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Genomics, Epigenetics & Synthetic Biology
Part II Plant Sciences Module L1


Reading list for the Synthetic Biology part of the Plant Sciences Part II L1 module
See titles of recommended review articles below - click to download as PDFs

A good starting point:
Synthetic biology: Applications come of age. Khalil, A. S., & Collins, J. J. Nature Reviews. Genetics, 11:367-79 (2010).
Included poster that describes Synthetic Biology applications
Reading list
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Lecture 1: Genetic modification in agriculture and the advent of Synthetic Biology
Genetically engineered plants and foods: A scientist's analysis of the issues (part I). Lemaux, P. G. Annual Review of Plant Biology, 59:771-812 (2008).
Engineering for biofuels: Exploiting innate microbial capacity or importing biosynthetic potential? Alper, H., & Stephanopoulos, G. Nature Reviews. Microbiology, 7:715-23 (2009).
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Lecture 2: Genetic circuits and genome scale DNA engineering
Creation of a bacterial cell controlled by a chemically synthesized genome. Gibson, D. G., Glass, J. I., Lartigue, C., Noskov, V. N., Chuang, R. Y., Algire, M. A., . . . Venter, J. C. Science (New York, N.Y.), 329:52-6 (2010).
Foundations for engineering biology. Endy, D. Nature, 438:449-53 (2005).
Refinement and standardization of synthetic biological parts and devices. Canton, B., Labno, A., & Endy, D. Nature Biotechnology, 26:787-93 (2008).
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Lecture 3: Engineered logic and the control of gene expression
Designing customized cell signalling circuits. Lim, W. A. Nature Reviews. Molecular Cell Biology, 11:393-403 (2010).
Reconstruction of genetic circuits. Sprinzak, D., & Elowitz, M. B. Nature, 438:443-8 (2005).
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Lecture 4: Self-organisation and reprogramming of multicellular systems
A synchronized quorum of genetic clocks. Danino, T., Mondragón-Palomino, O., Tsimring, L., & Hasty, J. Nature, 463:326-30 (2010).
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Extract from a special Synthetic Biology edition of Science (2nd September 2011)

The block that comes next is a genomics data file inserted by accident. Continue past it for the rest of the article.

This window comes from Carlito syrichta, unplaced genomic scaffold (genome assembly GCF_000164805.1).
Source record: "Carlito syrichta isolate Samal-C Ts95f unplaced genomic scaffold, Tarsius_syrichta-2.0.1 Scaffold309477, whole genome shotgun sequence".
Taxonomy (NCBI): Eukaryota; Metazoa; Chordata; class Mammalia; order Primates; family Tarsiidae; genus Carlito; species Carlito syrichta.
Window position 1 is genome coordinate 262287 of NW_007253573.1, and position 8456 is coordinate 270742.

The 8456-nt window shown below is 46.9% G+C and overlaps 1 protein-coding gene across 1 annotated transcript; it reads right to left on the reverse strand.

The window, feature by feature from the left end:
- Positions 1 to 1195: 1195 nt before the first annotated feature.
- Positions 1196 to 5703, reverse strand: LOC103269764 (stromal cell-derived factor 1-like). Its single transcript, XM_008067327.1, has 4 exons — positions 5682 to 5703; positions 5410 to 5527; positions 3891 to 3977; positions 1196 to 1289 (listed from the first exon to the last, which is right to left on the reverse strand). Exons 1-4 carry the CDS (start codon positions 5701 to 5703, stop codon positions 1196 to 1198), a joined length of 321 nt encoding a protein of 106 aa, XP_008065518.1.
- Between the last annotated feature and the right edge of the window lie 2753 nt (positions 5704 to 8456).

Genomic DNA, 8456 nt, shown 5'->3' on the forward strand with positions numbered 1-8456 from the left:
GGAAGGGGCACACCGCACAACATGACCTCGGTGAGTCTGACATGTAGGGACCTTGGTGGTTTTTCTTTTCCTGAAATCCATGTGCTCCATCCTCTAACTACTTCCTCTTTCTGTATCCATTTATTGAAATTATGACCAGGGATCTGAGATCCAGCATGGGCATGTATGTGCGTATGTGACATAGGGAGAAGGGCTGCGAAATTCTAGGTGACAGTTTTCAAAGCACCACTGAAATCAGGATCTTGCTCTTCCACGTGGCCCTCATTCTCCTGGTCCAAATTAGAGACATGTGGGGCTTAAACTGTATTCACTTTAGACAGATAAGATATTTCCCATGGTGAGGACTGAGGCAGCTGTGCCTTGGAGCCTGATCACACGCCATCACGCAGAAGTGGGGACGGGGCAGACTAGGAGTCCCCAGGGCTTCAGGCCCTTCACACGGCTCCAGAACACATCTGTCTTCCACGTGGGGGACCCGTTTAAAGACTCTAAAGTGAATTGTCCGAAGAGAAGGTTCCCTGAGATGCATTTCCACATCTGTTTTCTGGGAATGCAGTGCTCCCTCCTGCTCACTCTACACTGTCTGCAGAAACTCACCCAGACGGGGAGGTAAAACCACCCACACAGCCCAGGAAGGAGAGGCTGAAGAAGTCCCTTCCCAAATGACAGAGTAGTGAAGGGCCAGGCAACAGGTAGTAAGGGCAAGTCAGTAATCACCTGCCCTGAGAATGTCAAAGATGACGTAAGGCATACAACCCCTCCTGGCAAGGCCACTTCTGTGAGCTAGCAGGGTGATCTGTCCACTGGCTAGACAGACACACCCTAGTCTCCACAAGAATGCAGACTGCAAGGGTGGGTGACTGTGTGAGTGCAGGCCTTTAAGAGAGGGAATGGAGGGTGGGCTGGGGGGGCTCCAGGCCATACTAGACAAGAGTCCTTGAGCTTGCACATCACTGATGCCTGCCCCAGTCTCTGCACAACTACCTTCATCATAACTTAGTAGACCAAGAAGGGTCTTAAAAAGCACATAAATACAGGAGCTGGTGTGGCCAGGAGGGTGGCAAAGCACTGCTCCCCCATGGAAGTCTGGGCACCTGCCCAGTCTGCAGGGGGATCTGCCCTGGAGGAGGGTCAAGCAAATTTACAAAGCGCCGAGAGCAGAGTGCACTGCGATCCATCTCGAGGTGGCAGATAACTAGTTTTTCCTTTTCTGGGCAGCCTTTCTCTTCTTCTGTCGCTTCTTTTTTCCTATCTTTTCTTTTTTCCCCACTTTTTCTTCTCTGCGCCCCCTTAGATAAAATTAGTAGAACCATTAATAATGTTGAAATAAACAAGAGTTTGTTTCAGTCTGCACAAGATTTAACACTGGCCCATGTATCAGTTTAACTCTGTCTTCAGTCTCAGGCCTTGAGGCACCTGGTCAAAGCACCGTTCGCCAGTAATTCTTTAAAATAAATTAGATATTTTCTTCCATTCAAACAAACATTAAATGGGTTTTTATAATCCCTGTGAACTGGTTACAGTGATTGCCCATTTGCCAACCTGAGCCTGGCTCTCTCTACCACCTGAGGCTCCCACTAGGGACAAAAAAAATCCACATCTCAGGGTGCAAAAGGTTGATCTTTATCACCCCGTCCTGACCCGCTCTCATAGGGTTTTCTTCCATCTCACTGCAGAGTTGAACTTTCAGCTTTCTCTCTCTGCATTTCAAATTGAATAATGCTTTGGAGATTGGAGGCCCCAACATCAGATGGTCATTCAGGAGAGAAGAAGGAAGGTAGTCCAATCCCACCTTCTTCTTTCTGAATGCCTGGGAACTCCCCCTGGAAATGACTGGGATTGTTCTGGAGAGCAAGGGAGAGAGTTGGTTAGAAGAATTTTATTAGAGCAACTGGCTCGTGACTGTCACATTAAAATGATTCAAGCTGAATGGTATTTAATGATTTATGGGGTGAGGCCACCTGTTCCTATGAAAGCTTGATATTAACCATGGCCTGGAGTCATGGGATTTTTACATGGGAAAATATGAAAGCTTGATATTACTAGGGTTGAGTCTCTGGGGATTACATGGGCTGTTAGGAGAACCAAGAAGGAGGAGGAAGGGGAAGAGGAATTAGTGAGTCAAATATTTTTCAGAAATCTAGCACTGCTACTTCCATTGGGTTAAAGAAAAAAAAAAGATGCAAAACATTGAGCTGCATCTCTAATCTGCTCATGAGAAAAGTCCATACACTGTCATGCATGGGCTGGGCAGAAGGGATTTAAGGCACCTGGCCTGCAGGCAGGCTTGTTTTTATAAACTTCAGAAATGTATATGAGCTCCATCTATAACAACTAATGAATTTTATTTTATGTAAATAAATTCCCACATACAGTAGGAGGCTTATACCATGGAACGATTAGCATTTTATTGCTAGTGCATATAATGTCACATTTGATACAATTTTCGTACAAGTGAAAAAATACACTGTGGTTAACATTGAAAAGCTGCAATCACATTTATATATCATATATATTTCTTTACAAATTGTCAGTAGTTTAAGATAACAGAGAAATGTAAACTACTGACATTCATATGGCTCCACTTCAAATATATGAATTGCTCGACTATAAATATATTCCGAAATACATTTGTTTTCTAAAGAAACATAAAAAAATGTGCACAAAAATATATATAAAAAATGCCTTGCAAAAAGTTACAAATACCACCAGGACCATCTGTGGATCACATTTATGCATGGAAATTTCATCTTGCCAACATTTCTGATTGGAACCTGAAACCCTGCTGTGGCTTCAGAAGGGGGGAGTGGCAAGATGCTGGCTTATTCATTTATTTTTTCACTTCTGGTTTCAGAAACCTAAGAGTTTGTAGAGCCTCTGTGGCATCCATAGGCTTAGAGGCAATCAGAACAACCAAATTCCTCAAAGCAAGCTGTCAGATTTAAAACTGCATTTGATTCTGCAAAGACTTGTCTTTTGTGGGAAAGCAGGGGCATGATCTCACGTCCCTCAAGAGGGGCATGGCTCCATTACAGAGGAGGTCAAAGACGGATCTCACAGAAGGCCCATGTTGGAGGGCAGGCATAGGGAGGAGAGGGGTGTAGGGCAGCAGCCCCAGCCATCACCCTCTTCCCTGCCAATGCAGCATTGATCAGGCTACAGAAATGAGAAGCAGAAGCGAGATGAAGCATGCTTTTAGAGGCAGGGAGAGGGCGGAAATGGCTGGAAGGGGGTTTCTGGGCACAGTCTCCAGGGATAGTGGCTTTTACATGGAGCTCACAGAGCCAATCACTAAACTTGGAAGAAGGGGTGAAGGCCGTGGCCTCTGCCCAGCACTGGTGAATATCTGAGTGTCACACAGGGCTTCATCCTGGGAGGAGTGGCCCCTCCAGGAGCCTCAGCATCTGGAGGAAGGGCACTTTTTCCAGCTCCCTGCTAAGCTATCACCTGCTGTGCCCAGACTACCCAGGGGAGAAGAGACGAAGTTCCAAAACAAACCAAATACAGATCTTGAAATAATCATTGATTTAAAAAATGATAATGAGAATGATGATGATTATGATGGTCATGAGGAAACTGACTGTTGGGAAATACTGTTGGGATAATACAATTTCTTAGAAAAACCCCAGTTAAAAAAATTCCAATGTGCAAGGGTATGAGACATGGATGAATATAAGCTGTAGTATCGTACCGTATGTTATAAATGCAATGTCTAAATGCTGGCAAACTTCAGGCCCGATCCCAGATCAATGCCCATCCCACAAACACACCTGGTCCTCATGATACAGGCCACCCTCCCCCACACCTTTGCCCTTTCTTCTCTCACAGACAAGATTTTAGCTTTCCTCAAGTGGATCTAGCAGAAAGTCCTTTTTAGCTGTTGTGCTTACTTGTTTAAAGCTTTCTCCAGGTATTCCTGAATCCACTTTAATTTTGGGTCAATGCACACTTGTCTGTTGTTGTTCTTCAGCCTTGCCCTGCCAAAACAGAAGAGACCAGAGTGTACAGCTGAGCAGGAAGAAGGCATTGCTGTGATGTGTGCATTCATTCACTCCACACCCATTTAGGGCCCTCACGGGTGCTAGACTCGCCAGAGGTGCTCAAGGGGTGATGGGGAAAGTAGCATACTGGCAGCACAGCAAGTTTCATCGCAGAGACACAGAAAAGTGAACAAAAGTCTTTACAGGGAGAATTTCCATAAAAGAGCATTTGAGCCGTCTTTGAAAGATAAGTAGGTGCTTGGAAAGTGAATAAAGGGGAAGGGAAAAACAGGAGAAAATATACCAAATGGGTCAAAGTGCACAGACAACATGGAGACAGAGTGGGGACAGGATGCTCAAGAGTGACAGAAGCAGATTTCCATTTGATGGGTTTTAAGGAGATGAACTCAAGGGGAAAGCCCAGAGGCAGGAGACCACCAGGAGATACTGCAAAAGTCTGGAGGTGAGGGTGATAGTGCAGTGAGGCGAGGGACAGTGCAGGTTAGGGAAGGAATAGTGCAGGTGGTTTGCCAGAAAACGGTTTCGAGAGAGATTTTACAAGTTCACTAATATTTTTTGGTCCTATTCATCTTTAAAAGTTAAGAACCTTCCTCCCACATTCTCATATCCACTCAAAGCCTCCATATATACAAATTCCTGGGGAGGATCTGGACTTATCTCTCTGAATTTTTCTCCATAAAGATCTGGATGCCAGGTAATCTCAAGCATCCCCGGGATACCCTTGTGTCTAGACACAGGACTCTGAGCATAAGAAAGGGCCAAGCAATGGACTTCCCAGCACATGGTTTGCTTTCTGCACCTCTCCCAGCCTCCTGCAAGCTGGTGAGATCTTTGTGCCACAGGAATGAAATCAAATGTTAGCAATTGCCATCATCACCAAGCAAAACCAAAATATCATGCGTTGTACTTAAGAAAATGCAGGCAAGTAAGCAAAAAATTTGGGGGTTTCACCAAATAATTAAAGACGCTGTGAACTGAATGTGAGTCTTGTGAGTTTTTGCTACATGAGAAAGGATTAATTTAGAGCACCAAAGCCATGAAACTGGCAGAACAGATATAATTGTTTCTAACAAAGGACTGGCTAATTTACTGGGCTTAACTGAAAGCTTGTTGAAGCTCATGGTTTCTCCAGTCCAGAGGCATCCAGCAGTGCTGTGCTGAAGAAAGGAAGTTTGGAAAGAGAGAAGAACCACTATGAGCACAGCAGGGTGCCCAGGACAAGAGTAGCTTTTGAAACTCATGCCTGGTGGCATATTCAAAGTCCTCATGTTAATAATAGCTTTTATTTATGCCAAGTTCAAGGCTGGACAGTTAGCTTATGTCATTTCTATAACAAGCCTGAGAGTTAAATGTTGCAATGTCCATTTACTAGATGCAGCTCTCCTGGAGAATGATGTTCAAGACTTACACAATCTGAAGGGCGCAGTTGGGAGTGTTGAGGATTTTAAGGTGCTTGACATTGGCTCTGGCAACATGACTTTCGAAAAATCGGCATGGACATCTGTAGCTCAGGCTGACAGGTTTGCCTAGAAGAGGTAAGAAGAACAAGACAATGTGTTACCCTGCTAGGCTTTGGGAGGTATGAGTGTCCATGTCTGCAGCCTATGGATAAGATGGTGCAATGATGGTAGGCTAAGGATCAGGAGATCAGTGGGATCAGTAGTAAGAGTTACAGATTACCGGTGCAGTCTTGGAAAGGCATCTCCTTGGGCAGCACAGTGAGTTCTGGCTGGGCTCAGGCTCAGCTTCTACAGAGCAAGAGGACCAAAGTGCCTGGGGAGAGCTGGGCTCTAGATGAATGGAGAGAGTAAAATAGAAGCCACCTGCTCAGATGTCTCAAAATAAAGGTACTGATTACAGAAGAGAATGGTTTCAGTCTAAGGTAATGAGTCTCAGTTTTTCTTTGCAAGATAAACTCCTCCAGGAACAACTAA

The Allure of Synthetic Biology; The Life Hacker; Algae’s Second Try; A Lab of Their Own; Visions of Synthetic Biology
REVIEWS
Synthetic Biology: Integrated Gene Circuits, N. Nandagopal and M. B. Elowitz
Synthetic Biology Moving into the Clinic, W. C. Ruder et al.
PERSPECTIVE
Bottom-Up Synthetic Biology: Engineering in a Tinkerer’s World P. Schwille
POLICY FORUM
Synthetic Biology: Regulating Industry Uses of New Biotechnologies, B. Erickson et al.

Download as PDF
DNA engineering

Engineered gene circuits.

Abstract: A central focus of postgenomic research will be to understand how cellular phenomena arise from the connectivity of genes and proteins. This connectivity generates molecular network diagrams that resemble complex electrical circuits, and a systematic understanding will require the development of a mathematical framework for describing the circuitry. From an engineering perspective, the natural path towards such a framework is the construction and analysis of the underlying submodules that constitute the network. Recent experimental advances in both sequencing and genetic engineering have made this approach feasible through the design and implementation of synthetic gene networks amenable to mathematical modelling and quantitative analysis. These developments have signalled the emergence of a gene circuit discipline, which provides a framework for predicting and evaluating the dynamics of cellular processes. Synthetic gene networks will also lead to new logical forms of cellular control, which could have important applications in functional genomics, nanotechnology, and gene and cell therapy.
Hasty J, McMillen D, Collins JJ. Nature. 420(6912):224-30, (2002).

Reconstruction of genetic circuits.
 
Abstract: The complex genetic circuits found in cells are ordinarily studied by analysis of genetic and biochemical perturbations. The inherent modularity of biological components like genes and proteins enables a complementary approach: one can construct and analyse synthetic genetic circuits based on their natural counterparts. Such synthetic circuits can be used as simple in vivo models to explore the relation between the structure and function of a genetic circuit. Here we describe recent progress in this area of synthetic biology, highlighting newly developed genetic components and biological lessons learned from this approach.
Sprinzak D  , Elowitz MB. Nature. 438(7067):443-8, (2005)